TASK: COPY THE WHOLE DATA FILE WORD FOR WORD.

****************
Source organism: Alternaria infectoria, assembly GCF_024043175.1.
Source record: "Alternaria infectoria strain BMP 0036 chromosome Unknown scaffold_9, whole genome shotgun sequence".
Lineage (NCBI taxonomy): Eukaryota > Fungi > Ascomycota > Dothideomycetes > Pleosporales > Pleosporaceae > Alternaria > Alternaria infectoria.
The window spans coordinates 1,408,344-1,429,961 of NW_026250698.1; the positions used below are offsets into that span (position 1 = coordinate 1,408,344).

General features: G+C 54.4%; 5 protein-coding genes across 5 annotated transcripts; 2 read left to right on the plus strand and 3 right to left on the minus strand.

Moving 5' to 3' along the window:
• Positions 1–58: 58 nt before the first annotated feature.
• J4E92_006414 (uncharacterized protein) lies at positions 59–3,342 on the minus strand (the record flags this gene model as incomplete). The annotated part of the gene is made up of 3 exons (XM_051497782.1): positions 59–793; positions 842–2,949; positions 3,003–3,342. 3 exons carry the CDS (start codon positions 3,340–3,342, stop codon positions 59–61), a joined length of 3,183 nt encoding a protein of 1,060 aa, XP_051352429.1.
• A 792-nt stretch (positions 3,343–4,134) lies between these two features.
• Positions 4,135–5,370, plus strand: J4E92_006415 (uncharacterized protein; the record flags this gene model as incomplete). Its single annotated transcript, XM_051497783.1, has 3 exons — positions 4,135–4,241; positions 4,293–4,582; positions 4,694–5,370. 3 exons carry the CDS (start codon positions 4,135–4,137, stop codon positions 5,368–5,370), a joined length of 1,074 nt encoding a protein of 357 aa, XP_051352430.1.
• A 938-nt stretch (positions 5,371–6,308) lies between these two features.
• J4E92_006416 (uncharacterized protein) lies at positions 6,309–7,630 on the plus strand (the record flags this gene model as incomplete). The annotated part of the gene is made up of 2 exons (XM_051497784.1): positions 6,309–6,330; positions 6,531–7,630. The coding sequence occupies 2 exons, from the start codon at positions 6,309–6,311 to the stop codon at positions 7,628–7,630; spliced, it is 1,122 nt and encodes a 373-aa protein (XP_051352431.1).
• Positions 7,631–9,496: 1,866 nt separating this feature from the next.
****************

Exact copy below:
Source organism: Alternaria infectoria, assembly GCF_024043175.1.
Source record: "Alternaria infectoria strain BMP 0036 chromosome Unknown scaffold_9, whole genome shotgun sequence".
Lineage (NCBI taxonomy): Eukaryota > Fungi > Ascomycota > Dothideomycetes > Pleosporales > Pleosporaceae > Alternaria > Alternaria infectoria.
The window spans coordinates 1,408,344-1,429,961 of NW_026250698.1; the positions used below are offsets into that span (position 1 = coordinate 1,408,344).

General features: G+C 54.4%; 5 protein-coding genes across 5 annotated transcripts; 2 read left to right on the plus strand and 3 right to left on the minus strand.

Moving 5' to 3' along the window:
• Positions 1–58: 58 nt before the first annotated feature.
• J4E92_006414 (uncharacterized protein) lies at positions 59–3,342 on the minus strand (the record flags this gene model as incomplete). The annotated part of the gene is made up of 3 exons (XM_051497782.1): positions 59–793; positions 842–2,949; positions 3,003–3,342. 3 exons carry the CDS (start codon positions 3,340–3,342, stop codon positions 59–61), a joined length of 3,183 nt encoding a protein of 1,060 aa, XP_051352429.1.
• A 792-nt stretch (positions 3,343–4,134) lies between these two features.
• Positions 4,135–5,370, plus strand: J4E92_006415 (uncharacterized protein; the record flags this gene model as incomplete). Its single annotated transcript, XM_051497783.1, has 3 exons — positions 4,135–4,241; positions 4,293–4,582; positions 4,694–5,370. 3 exons carry the CDS (start codon positions 4,135–4,137, stop codon positions 5,368–5,370), a joined length of 1,074 nt encoding a protein of 357 aa, XP_051352430.1.
• A 938-nt stretch (positions 5,371–6,308) lies between these two features.
• J4E92_006416 (uncharacterized protein) lies at positions 6,309–7,630 on the plus strand (the record flags this gene model as incomplete). The annotated part of the gene is made up of 2 exons (XM_051497784.1): positions 6,309–6,330; positions 6,531–7,630. The coding sequence occupies 2 exons, from the start codon at positions 6,309–6,311 to the stop codon at positions 7,628–7,630; spliced, it is 1,122 nt and encodes a 373-aa protein (XP_051352431.1).
• Positions 7,631–9,496: 1,866 nt separating this feature from the next.